Start-up - Therapixel
Joint interview with Olivier Clatz and Pierre Fillard
Therapixel, a start-up based on Inria research, offers a device that can be used to view data and images without touching a screen or keyboard. This solution is eagerly awaited by surgeons, who cannot afford to make the slightest contact with unsterilised items in the operating theatre. We spoke to the company's Technical Director, Pierre Fillard, and its Chairman, Olivier Clatz.
What are your backgrounds?
P. Fillard: I trained as a general engineer and was interested in image processing. In 2002-2003, I spent a year at the University of North Carolina at Chapel Hill, where I learnt about medical imaging. I did a PhD at the Inria Sophia Antipolis centre and a post-doc at the French atomic energy commission, the CEA (Neurospin), and was recruited by the Inria Saclay centre in 2009.
O. Clatz: I also trained as a general engineer, then did a Master's, a PhD (at Inria and Harvard in Boston) and a post-doc, all on medical image processing. I had been working on my PhD for two years in the Asclepios team when Pierre arrived. I was hired by Inria (Sophia) in 2007.
How did the idea of joining forces to form a start-up come about, and what are your respective roles in the company?
P. Fillard: We started talking about it during our PhDs. I wanted to develop the technology as far as it would go and have people using my algorithms! It was a sort of challenge too: a way of starting again from scratch. I wouldn't have done it alone though: there is chemistry there with Olivier.
O. Clatz: These days, I tend to look after the business and administration aspects. Market research, searching for funding, meeting users, etc. take a huge amount of time. Given his extremely high level of competency, I leave Pierre to lead the technical team. That said, I take part in all the technical meetings, and it is vital for me to be on top of that side of things when liaising with users.
Did you receive support in setting up your start-up?
O. Clatz: Inria offered us invaluable support by giving us scientific freedom, human resources, funding and help with the technology transfer. We are also monitored by the Paca Est incubator in Sophia, which helps us with our projects and has also provided us with funding. In addition, we are taking business management courses. All this support does not necessarily provide a sure-fire recipe for success, but it does allow us to avoid pitfalls.
P. Fillard: We have taken part in the annual barcamp organised by IT-Translation, which has also been following us for the last 2 or 3 years. As Olivier says, we took theChallenge Plus course at HEC business school, which was a real eye-opener for us. We are now going to take another course at EM Lyon, reserved for the competition winners (see opposite).
Where does Therapixel's technology come from?
P. Fillard: It quickly became apparent that our initial idea - a neuroimaging technology – would barely have a market. However, the doctors we are in contact with told us about other concerns. Accessing a patient's images and data during an operation, with all the sterility problems that entails, emerged as a key issue. So we decided to developed a touchless image navigation system.
O. Clatz: The conditions were right for it, with the emergence of gesture recognition technologies, which was driven by the video games industry: Microsoft launched Kinect at the end of 2010. That said, we don't use that technology anymore, as sensor technology develops very quickly. We choose the best and offer it along with our software. The rest (computers, screens, etc.) depends on what hardware the customer has.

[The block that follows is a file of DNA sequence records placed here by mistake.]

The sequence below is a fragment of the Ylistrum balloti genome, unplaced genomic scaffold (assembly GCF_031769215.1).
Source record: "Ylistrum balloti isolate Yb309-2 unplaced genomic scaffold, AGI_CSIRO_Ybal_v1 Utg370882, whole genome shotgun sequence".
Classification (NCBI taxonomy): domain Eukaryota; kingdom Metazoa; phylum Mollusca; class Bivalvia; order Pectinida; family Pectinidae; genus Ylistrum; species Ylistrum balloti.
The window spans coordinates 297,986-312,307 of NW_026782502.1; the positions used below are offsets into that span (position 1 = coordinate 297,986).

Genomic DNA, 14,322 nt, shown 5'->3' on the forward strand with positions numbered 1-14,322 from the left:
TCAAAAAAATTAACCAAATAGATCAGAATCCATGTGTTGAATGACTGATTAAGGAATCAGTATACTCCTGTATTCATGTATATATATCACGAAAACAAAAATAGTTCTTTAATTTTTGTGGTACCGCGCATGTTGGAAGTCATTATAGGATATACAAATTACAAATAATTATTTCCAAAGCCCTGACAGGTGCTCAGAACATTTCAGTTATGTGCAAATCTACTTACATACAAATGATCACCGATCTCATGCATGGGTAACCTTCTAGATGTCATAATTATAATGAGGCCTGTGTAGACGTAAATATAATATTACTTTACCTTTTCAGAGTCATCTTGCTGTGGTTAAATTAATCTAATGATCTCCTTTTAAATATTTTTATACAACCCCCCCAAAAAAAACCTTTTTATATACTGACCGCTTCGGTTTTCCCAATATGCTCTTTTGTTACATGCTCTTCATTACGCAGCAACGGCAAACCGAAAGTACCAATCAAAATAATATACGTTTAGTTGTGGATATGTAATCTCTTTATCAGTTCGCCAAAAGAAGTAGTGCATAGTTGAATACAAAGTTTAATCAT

Can you describe your product in a few words?
P. Fillard: We have developed recognition and analysis of hand gestures made around twenty centimetres from the screen, to create a set of semantics. This part of the software is based on Olivier's research work. In addition, we are totally reconfiguring the visual interface for the image and data processing functions: controlling a computer with hand gestures is not like controlling it with a mouse! This is something that sets us apart from the competition.
O. Clatz: Apart from this unique user-friendliness, the big plus point we offer is the fact that we integrate our product in the hospital's information system, which our competitors cannot do. They offer an add-on for standard software, which is designed to be used with a mouse and in a different radiological and diagnostic usage framework from that of surgical procedures. We are in full control of the design and development of our software, which allows us to adapt to specific needs and environments.
How is Therapixel getting along, and what are its prospects?
O. Clatz: A prototype of the software has been undergoing testing for a year and a half at Nice University Hospital and the Centre Antoine Lacassagne (Nice). There is still work to be done, including the CE marking of our quality procedures, which is mandatory for medical devices. We are aiming to get the CE marking by the end of this year.
P. Fillard: Therapixel was created in June by a team of researchers and engineers from Inria. Once we have the CE marking, we should be able to start selling the product at the very start of 2014. We are planning an investment round involving IT-Translation before the year is out.
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Find out more
- Early 2014 : marketing of the first product.
- Octobre 2013 : capital increase.
- 28th june 2013 : start-up launching.
- First leads : Nice University Hospital, Centre Antoine Lacassagne.
- Fin 2010 : beginning of work on the technology .
Start-up Inria 2005-2017
The technology companies originating from Inria manufacture products stemming from research prototypes or disseminate the know-how acquired by the Institute. Their founding teams include a former member of an Inria team.